Awhile ago, when some of the bills were starting to be introduced in XML, the Congress decided to add in some Dublin Core metadata so that issues such as rights would be made clear. See below.

And then there is the presumption that anyone or organization that publishes raw data in an open and without real applications is intending for the data to be either used in place or copied. This is like having an RSS newsfeed and then claiming that the RSS newsfeed itself is copyrighted.

And then there is the issue of how data is used on the Internet with search engines essentially having a complete copy of almost everything internally in order to allow for search.   Hmmmmmm.

<metadata xmlns:dc="http://purl.org/dc/elements/1.1/">
<dublinCore>
<dc:title>111 HR 11 IH: Lilly Ledbetter Fair Pay Act of
</dc:title>
<dc:publisher>U.S. House of Representatives</dc:publisher>
<dc:date>2009-01-06</dc:date>
<dc:format>text/xml</dc:format>
<dc:language>EN</dc:language>
<dc:rights>Pursuant to Title 17 Section 105 of the United States Code, this file is not subject to copyright protection and is in the public domain.</dc:rights>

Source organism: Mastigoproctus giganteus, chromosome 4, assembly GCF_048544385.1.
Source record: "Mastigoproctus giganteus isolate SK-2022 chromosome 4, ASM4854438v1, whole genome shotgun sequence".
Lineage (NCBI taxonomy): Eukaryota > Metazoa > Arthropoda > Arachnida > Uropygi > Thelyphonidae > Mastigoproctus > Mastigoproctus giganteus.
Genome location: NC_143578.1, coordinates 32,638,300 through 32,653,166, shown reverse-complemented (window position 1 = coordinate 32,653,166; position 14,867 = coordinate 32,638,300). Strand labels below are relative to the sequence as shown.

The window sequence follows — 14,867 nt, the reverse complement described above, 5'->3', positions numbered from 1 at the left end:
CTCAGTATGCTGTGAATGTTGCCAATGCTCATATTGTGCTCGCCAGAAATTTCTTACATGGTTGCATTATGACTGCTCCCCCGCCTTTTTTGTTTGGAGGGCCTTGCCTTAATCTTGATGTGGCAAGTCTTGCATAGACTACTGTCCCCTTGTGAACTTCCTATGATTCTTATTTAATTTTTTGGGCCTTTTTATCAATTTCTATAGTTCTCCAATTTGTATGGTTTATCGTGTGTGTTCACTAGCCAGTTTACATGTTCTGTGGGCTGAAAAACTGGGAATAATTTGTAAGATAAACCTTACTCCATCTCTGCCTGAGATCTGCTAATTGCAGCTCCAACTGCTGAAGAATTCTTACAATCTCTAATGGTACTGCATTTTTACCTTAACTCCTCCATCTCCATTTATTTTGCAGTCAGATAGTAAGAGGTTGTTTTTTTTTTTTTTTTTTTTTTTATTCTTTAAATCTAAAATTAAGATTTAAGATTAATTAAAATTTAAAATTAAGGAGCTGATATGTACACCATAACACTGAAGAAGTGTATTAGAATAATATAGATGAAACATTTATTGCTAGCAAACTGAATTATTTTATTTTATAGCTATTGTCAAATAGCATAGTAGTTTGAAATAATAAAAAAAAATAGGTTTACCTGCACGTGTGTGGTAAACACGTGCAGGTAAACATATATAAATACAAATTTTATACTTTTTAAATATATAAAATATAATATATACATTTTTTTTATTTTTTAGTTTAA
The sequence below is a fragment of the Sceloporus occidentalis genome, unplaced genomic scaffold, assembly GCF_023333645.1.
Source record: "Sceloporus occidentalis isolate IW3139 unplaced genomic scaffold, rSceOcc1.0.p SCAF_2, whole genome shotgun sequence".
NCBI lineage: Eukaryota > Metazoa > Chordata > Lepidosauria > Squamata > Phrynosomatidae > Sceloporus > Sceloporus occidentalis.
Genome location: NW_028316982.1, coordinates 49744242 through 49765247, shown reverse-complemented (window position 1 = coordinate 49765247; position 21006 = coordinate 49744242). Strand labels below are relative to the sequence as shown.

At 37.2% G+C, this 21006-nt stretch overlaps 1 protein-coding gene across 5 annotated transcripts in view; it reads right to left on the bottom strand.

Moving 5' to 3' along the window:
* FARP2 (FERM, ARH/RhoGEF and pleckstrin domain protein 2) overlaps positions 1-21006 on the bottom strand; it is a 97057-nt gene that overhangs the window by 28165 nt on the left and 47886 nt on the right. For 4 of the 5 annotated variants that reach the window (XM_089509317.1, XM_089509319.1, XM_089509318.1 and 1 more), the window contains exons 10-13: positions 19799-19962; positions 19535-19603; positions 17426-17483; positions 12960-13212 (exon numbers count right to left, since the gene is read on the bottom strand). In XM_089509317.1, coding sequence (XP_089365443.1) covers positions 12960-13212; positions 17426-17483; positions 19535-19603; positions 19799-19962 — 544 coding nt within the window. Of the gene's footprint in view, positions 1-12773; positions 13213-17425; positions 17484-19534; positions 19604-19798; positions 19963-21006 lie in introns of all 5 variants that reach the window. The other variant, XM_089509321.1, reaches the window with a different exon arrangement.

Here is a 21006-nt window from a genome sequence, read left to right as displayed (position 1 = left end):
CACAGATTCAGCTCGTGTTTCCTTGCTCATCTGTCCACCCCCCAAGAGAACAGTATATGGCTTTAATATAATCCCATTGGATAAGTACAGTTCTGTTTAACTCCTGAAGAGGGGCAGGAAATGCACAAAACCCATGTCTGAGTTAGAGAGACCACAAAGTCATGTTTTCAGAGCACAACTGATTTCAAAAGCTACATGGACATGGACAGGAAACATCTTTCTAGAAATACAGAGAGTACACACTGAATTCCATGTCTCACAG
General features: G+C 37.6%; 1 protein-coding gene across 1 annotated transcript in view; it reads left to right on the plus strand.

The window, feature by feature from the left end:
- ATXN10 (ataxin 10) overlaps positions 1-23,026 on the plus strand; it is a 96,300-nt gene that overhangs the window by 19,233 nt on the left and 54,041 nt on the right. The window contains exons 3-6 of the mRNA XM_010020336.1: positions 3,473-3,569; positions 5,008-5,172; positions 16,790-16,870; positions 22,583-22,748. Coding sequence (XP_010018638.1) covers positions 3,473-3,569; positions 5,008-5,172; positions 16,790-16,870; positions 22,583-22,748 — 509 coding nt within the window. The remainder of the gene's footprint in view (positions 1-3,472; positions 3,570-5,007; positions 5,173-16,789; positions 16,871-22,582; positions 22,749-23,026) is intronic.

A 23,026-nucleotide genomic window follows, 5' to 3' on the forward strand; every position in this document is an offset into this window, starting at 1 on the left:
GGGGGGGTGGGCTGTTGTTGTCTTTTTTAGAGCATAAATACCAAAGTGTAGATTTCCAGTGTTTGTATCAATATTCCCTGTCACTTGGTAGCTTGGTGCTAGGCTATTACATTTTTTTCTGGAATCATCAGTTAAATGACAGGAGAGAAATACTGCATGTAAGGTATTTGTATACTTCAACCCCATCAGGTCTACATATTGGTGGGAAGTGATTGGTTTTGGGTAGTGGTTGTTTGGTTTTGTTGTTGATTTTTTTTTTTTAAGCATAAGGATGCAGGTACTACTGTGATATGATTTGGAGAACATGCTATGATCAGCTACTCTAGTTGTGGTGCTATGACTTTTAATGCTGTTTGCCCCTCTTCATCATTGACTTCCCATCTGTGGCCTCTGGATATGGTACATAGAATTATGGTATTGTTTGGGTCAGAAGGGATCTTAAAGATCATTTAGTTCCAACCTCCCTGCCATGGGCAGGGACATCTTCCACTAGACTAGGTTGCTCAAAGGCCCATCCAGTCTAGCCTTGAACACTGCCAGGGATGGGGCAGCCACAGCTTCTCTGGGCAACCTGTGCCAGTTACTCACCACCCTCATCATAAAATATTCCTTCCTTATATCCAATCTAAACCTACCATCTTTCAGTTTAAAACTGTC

</dublinCore>
</metadata>
 Daniel



Jonathan Gray wrote:
On Tue, Jun 16, 2009 at 2:13 PM, Acar, Suzanne<Suzanne.Acar@ic.fbi.gov> wrote:
  
US data.gov published a policy statement on the site.  Copyright statement was not needed because government data once released for sharing is public domain.
    

While this is true for US Federal government material - this is
unfortunately not so clear outside the US.

In my experience of looking at the situation with data across Europe,
many government sites do not explicitly state what can and can't be
re-used. The EU PSI Directive broadly encourages member states to make
material available for re-use - but this is still being implemented,
and some feel there is ambiguity about its scope and strength. Also
its always helpful to know where rights are held by third parties!